Cybersecurity: It Isn’t Just an IT Issue

The division of labor has been a core principle of economic theory for more than two centuries. Organizations can increase productivity and efficiency by dividing complex jobs into smaller, more specialized tasks. A downside of this model is that it can encourage a “not-my-job” mindset. Individuals often decline to take responsibility for tasks or duties that aren’t explicitly outlined in their job descriptions.


Research suggests such attitudes are exposing organizations to excessive cyber risk. In one recent survey of government employees, for example, 34 percent said they do not believe they have any responsibility to keep their organization safe from cyber threats. Shockingly, 21 percent said they don’t care if their organization gets hacked.

In too many organizations, there is a pervasive feeling that cybersecurity is exclusively an IT issue. People from the mailroom to the boardroom assume that security is beyond their control or capabilities, and that IT professionals and the tools they use will provide sufficient protection. That must change. In an increasingly interconnected and digital world, it is imperative that cybersecurity be treated as a collective responsibility that spans all users and departments.

That’s easier said than done, however. Creating an organization-wide security culture requires cooperation and commitment among technical staff, line of business employees and company leadership. That can be a tough sell to the “not-my-job” crowd. One solution: update their job descriptions.

The National Institute of Standards and Technology (NIST) officially recommends that all companies “incorporate security and privacy roles and responsibilities into organizational position descriptions.” To assist with the development of such descriptions, the National Initiative for Cybersecurity Education (NICE) Working Group has created a list of cybersecurity responsibilities that could be included within several different job categories. Here are a few of their suggestions:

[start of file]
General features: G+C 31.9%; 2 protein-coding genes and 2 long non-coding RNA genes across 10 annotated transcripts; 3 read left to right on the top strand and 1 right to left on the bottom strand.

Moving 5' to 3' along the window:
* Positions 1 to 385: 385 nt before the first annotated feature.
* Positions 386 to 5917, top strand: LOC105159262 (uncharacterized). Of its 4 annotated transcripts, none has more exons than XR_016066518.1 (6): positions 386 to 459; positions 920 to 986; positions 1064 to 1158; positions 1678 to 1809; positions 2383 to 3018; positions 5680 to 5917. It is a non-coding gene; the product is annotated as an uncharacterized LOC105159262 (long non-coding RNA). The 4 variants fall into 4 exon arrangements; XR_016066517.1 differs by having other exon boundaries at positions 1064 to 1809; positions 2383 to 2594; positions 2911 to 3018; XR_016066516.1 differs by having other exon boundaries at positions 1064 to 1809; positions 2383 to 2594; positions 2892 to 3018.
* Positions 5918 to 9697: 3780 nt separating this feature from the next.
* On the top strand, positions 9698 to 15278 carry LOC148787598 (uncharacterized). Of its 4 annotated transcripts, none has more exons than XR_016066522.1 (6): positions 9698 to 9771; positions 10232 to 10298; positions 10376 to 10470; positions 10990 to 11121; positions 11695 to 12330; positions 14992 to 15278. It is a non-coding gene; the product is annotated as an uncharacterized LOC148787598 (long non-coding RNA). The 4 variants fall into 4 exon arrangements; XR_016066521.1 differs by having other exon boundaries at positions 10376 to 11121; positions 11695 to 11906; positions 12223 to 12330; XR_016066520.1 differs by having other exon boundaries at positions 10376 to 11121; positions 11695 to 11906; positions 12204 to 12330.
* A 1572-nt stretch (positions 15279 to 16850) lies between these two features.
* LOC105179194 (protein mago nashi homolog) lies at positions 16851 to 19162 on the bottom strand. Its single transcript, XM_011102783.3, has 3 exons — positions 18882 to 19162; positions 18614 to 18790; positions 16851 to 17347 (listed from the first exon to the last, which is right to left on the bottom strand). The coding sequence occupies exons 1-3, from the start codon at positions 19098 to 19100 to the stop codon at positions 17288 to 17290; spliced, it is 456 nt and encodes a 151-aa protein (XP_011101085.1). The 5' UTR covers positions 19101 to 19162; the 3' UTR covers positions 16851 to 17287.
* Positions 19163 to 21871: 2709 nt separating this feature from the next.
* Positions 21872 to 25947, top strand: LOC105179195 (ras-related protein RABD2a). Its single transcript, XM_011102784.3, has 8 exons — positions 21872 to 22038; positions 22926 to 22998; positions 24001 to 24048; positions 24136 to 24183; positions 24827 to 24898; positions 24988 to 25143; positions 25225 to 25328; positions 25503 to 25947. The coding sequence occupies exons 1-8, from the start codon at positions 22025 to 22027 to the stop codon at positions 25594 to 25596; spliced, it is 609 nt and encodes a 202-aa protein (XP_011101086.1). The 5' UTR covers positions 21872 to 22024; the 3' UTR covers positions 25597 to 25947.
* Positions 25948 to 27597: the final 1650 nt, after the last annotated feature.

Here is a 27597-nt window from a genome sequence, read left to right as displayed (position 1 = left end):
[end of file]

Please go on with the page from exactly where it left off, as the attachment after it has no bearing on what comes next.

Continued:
Executive Leadership

  • Establish reporting processes for cyber threats.
  • Engage with cybersecurity experts and consultants to learn more about cyber risks and leading solutions.
  • Commission regular risk assessments.
  • Direct the implementation of a cybersecurity best-practice framework.
  • Promote the development of cross-functional security teams.
  • Adequately fund cybersecurity resource requests.


Sales, Marketing and Communications

  • Communicate with your team about the importance of cybersecurity matters.
  • Familiarize yourself with the organization’s cyber incident response plan.
  • Participate in incident response planning, including tabletop exercises and other training activities.
  • Protect customer information and intellectual property.

Creating an organization-wide security culture requires cooperation and commitment.


Facilities and Operations

  • Secure facilities from compromise due to physical and cyber threats.
  • Integrate cybersecurity with physical systems, including control systems.
  • Ensure employee training includes information on the cyber risks associated with the physical environment.
  • Perform regular assessments of the physical environment to identify vulnerabilities and weaknesses.


Finance and Administration

  • Protect sensitive financial, legal, strategy and risk information.
  • Develop a complete view of security-related spending across all functional areas.
  • Develop business continuity plans for financial systems.
  • Ensure contracts with suppliers and other third parties outline cybersecurity requirements and any relevant industry or government policies and regulations.
  • Ensure compliance with financial laws, regulations, rules, standards and policies.


Human Resources

  • Require that all employees complete cybersecurity awareness training and track participation.
  • Perform background checks on new hires to minimize risk.
  • Use encryption, authentication and other methods to secure sensitive information about employee recruiting, performance, compensation and benefits.
  • Ensure that all user accounts and system access are removed promptly when employees are terminated.


Boost Your Security Posture

With cybercrime expected to cost the global economy nearly $10 trillion this year, organizations can’t count on the IT team alone to secure critical data and systems. Every member of the company has a role to play in boosting your security posture. Contact us to learn more about building a cybersecurity culture within your organization.




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